Double lecture • Zeynep Devrim Gürsel (Rutgers University): “A Ghostly Red Line: the Hand of the State” and David Low (AGBU Nubar Library, Paris) “ ‘The Noise of Time’: The Spatial, Temporal and Semantic Migrations of Ottoman Armenian Photographs”
Telling Times: Memories of Culture, Cultures of Memory - Lecture Series 2019
- Date: Mar 19, 2019
- Time: 10:00 - 12:00
- Speaker: Zeynep Devrim Gürsel (Rutgers University) and David Low (AGBU Nubar Library, Paris)
- Zeynep Devrim Gürsel is a media anthropologist and As-sociate Professor in the department of Anthropology at Rutgers University and a 2018 NOMIS Fellow at eikones Center for the Theory and History of the Image in Basel, Switzerland. She is the author of Image Brokers: Visualiz-ing World News in the Age of Digital Circulation (University of California Press, 2016), an ethnography of the international photojournalism industry during its digitalization at the beginning of the 21st century, based on fieldwork con-ducted in the United States, France and Turkey. Currently she is researching photography as a tool of governmental-ity in the late Ottoman period. Specifically, she is investi-gating photography during the reign of Sultan Abdülhamit (1876-1909) from medical imagery to prison portraiture to understand emerging forms of the state and the changing contours of Ottoman subjecthood. David Low was awarded his PhD in 2015 by the Courtauld Institute of Art, University of London, for a thesis on the role of photography in Armenian lives in the late Ottoman Empire. He was subsequently a Postdoctoral Fellow and Lecturer at the University of Michigan, Ann Arbor. He is currently a visiting scholar at the AGBU Nubar Library, Paris, working on his book, Picturing the Ottoman Armenian World: Photography in Erzurum, Kharpert, Van and Beyond (I.B.Tauris, 2021).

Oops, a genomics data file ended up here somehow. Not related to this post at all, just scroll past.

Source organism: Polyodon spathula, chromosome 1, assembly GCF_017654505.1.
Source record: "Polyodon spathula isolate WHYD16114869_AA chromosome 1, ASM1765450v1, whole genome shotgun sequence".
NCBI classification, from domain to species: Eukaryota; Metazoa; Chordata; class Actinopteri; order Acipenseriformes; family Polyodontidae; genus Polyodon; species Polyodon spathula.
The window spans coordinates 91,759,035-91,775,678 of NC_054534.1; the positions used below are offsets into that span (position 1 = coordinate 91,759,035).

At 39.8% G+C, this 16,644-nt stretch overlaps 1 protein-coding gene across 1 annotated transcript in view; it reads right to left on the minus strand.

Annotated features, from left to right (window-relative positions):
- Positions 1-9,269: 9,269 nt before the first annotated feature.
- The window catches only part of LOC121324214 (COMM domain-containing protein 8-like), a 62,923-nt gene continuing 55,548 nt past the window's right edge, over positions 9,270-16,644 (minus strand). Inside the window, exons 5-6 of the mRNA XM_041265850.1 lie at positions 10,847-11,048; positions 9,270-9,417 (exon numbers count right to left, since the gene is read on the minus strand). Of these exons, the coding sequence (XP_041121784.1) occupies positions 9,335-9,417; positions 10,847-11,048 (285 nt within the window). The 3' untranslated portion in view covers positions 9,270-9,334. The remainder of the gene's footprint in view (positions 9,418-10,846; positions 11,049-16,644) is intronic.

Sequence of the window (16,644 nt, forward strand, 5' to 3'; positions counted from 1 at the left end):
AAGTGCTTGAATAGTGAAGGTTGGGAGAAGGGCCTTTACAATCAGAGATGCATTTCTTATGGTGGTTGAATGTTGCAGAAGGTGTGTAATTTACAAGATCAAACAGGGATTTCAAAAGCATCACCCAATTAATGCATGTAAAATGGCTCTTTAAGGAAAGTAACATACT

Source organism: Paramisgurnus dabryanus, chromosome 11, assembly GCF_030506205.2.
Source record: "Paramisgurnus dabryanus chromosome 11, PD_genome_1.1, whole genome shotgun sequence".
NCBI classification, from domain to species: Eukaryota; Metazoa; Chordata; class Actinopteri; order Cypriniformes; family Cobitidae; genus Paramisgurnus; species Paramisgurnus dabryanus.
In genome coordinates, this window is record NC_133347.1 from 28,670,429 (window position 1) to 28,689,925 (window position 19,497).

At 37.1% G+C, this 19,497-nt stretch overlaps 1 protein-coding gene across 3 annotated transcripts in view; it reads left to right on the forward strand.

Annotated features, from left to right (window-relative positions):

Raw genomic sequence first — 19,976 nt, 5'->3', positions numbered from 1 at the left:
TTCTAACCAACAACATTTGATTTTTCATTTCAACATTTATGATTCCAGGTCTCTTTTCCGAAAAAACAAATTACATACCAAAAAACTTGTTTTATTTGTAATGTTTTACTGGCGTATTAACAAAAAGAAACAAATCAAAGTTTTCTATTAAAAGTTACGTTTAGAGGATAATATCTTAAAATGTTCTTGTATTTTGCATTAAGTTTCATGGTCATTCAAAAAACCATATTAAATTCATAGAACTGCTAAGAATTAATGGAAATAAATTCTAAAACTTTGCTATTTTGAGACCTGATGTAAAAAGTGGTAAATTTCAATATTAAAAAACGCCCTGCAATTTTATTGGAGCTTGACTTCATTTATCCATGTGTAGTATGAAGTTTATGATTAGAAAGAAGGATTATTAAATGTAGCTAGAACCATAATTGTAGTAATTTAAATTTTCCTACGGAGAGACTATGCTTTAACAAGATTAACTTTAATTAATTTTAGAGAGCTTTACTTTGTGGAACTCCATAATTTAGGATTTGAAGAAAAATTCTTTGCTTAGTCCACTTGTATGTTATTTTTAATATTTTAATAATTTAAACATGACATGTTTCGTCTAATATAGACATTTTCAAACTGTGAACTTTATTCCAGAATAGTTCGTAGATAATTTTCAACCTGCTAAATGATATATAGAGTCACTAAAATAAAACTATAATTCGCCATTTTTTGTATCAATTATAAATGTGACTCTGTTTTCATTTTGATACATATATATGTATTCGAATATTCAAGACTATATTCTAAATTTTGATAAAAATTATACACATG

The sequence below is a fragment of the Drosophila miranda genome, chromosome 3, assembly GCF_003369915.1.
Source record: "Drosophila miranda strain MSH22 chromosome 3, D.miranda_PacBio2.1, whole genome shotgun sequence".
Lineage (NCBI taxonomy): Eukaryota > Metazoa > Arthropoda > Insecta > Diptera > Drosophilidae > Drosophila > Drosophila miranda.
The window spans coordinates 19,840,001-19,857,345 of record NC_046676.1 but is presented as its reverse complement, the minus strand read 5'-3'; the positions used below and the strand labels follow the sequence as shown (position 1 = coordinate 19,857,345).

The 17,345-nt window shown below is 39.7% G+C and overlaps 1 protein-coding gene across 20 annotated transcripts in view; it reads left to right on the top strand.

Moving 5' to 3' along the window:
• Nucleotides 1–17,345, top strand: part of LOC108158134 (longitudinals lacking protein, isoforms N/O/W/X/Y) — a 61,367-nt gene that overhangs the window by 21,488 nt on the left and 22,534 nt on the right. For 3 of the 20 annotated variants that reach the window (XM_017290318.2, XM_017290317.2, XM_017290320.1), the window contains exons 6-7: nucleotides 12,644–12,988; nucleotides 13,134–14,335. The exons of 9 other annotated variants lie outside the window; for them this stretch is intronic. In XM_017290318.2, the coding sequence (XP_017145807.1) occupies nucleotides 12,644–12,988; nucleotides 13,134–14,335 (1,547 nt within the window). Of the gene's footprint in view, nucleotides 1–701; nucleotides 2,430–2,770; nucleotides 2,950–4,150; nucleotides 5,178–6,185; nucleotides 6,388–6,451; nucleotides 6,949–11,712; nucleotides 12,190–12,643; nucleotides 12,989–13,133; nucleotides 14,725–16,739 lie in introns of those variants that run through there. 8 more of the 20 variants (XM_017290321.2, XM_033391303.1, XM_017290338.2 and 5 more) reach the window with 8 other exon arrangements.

- Location: MPI-MMG, Hermann-Föge-Weg 12, Göttingen
- Room: Conference Room
For more details please contact cziesielsky(at)mmg.mpg.de.
Zeynep Devrim Gürsel (Rutgers University): “A Ghostly Red Line: the Hand of the State”
This lecture looks at four photographs sent by young men in the early 20th century back to families they left behind in the Ottoman empire. These men were similar to dozens of thousands of other newly arrived Armenian immigrants in the Americas. Young men in new homelands sought out studio portraitists, often also Armenian, to produce their likeness as a happy, successful member of society. The lecture however focuses not on the photographs of the men, but rather on the hand of the state clearly visible on the reverse of these images. How does the specter of the state trouble these images and their representation of having made it as a mi-grant? What histories lie behind these red letters?
David Low (AGBU Nubar Library, Paris) “ ‘The Noise of Time’: The Spatial, Temporal and Semantic Migrations of Ottoman Armenian Photographs”
This lecture begins by examining the output of Ottoman Armenian photographic studios - vernacular photography, largely
family portraits, that performed a central role in the everyday life of the provinces at the close of the nineteenth century and dawn of the twentieth. It specifically focuses on the Armenians of Kharpert (vilayet of Mamuret-ul-Aziz), looking at how the photographic medium allowed people to remain in contact with family and friends abroad during a time of great migration. From these conversations across space, the lecture goes on to consider journeys across time, dwelling on the afterlives of photographs in the wake of the First World War. Inevitably, these afterlives were marked by semantic migra-tions and, sometimes, by formal transformations. In all cases, the ways in which photographs were looked after, displayed, annotated and reconfigured helps us to under-stand their transition from means of communication to icons of memory.